Banks bosses will be warned by ministers about 'de-banking'
Bank bosses will be hauled in front of ministers to warn them about ‘de-banking’ after scandal where Nigel Farage’s Coutts account was closed because his political views did not align with the bank’s
- Treasury minister Andrew Griffith will write to 19 banks and financial firms
- It comes after scandal around Nigel Farage ‘s Coutts account being closed
Bank bosses will be hauled in front of ministers to warn them about ‘de-banking’ customers over their political views.
Treasury minister Andrew Griffith will write to 19 banks and financial services firms to insist the scandal around Nigel Farage’s Coutts account caused ‘significant concern in both Houses of Parliament’.
His intervention, which is understood to be happening in the coming days, will demand that new reforms regarding transparency over account closures will be obeyed.
The move comes as Mr Farage demanded a swift apology from BBC director-general Tim Davie, and a former BBC stalwart said the corporation must make amends as soon as possible.
Pressure has been building on the BBC over its report, by business editor Simon Jack, that Coutts had dropped the prominent Brexiteer for financial reasons.
Treasury minister Andrew Griffith (pictured) will write to 19 banks and financial services firms to insist the scandal around Nigel Farage’s Coutts account caused ‘significant concern in both Houses of Parliament’
READ MORE: Banks could close more high-profile accounts under legislation to tackle economic crime and protect national security
The former Ukip leader’s account closure – which an internal Coutts dossier revealed was owing to his political views not aligning with the bank’s – has led to swift action from ministers, who have introduced new laws to force banks to explain why they are closing an individual’s account, and give a 90-day period before doing so.
Mr Griffith will tell banks: ‘The Government is unequivocal that banks and other payment service providers – which occupy a privileged place in society – should not be terminating contracts of payment account facilities on grounds relating to users’ exercising of their right to lawful freedom of expression.’
Sanctions, including hefty fines and the withdrawal of licences, will be imposed on banks who fail to protect free speech.
And a new account holders’ charter will force banks to give a guarantee that customers will be able to express their opinions without fear of losing their accounts.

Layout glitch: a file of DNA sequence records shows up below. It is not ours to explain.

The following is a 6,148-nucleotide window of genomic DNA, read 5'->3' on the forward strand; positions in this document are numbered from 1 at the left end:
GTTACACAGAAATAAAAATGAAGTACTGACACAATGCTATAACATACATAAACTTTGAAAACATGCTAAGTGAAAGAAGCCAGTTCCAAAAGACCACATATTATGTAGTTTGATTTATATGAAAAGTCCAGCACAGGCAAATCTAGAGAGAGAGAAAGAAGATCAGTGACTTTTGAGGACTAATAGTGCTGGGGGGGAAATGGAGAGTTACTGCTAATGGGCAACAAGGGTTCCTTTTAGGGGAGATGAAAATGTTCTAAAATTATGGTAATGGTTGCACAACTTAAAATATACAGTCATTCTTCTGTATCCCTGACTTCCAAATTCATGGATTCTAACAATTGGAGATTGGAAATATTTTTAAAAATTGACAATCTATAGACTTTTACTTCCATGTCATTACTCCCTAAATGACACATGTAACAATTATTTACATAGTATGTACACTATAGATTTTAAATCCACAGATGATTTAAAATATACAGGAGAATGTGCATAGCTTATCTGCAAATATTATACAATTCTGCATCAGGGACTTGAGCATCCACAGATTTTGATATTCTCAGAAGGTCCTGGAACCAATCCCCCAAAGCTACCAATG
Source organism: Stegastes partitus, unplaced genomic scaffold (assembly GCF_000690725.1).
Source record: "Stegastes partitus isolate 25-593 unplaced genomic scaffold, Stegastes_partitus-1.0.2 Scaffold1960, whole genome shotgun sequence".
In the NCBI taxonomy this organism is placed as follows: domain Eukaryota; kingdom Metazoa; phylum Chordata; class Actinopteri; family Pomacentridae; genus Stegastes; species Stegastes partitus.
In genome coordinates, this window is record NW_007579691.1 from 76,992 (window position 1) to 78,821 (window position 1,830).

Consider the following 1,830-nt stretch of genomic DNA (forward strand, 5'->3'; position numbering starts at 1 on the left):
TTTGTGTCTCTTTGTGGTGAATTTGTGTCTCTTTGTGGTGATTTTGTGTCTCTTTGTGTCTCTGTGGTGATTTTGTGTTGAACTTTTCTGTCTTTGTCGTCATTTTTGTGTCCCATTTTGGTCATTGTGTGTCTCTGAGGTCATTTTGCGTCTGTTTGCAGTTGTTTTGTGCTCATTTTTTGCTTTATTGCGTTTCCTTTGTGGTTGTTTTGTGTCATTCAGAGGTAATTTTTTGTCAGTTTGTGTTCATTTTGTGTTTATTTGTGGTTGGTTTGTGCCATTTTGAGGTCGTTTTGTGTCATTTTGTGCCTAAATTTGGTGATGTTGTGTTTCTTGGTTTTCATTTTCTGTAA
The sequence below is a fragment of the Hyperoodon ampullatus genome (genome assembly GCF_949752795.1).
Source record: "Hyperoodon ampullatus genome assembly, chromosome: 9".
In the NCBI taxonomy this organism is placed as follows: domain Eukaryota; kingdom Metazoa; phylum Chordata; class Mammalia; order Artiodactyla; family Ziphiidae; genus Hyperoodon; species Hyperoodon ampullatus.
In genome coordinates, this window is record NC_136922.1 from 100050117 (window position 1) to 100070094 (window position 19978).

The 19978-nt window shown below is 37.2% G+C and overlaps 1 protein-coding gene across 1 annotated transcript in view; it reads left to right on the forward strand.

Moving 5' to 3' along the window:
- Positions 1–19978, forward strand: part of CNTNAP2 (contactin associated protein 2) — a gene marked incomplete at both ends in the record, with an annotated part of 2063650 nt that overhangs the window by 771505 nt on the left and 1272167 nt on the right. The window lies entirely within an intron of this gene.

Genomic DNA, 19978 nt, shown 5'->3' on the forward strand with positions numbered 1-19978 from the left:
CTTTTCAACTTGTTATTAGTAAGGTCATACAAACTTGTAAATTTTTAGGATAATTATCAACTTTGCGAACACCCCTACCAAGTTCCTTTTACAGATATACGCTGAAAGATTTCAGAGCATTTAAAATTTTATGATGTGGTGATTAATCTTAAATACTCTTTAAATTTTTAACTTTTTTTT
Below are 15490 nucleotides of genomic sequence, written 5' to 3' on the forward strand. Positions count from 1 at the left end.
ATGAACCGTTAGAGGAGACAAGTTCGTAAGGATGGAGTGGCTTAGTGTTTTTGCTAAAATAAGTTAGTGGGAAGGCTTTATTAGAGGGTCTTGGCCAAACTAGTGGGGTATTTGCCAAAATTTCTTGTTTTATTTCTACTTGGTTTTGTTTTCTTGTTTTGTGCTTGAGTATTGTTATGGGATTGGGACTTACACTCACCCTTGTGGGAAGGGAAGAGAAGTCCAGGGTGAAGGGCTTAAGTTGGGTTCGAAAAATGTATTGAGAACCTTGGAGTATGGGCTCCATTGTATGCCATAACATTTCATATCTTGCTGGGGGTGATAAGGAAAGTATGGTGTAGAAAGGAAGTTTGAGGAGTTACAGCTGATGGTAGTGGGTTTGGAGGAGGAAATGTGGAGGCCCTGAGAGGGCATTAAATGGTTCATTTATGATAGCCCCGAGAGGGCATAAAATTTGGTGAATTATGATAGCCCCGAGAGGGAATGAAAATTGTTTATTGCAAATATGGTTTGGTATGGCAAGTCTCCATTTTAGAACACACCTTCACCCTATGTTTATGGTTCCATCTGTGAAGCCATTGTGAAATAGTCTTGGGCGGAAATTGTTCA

Last night Mr Farage, who has welcomed the Government’s response to the scandal, said: ‘I am now looking for the BBC to respond. If I haven’t got one quickly from Tim Davie, I will look to lodge a formal complaint, and if I still don’t get one, I will look to go to Ofcom.
The move comes as Mr Farage (pictured) demanded a swift apology from BBC director-general Tim Davie
‘The BBC has a responsibility to get things right. Clearly, they got briefed by someone in a position of authority at NatWest, so I don’t blame Simon Jack for that. But I am looking to get a proper response from them.’
Last night veteran BBC presenter Nick Owen urged the corporation to stop being ‘so slow’ and draw a line under the incident.
Last week former BBC correspondent Jon Sopel said the incident ‘will teach me to trust reporting of my old employer’.
The Mail on Sunday yesterday revealed Mr Farage’s lawyers have complained to the Information Commissioner’s Office, which can fine banks up to £17 million, about the leaking of his private information.
In a Subject Access Request to NatWest on Friday, his legal team demanded the release of all correspondence between the banking group and the BBC.
In another concerning case, Reform UK leader Richard Tice has accused Metro Bank of shutting down his account because of his vocal support and campaigning for Brexit.
He told the Sun on Sunday: ‘I was suspicious at the time but didn’t join enough of the dots. But it is crystal clear now what has gone on.’
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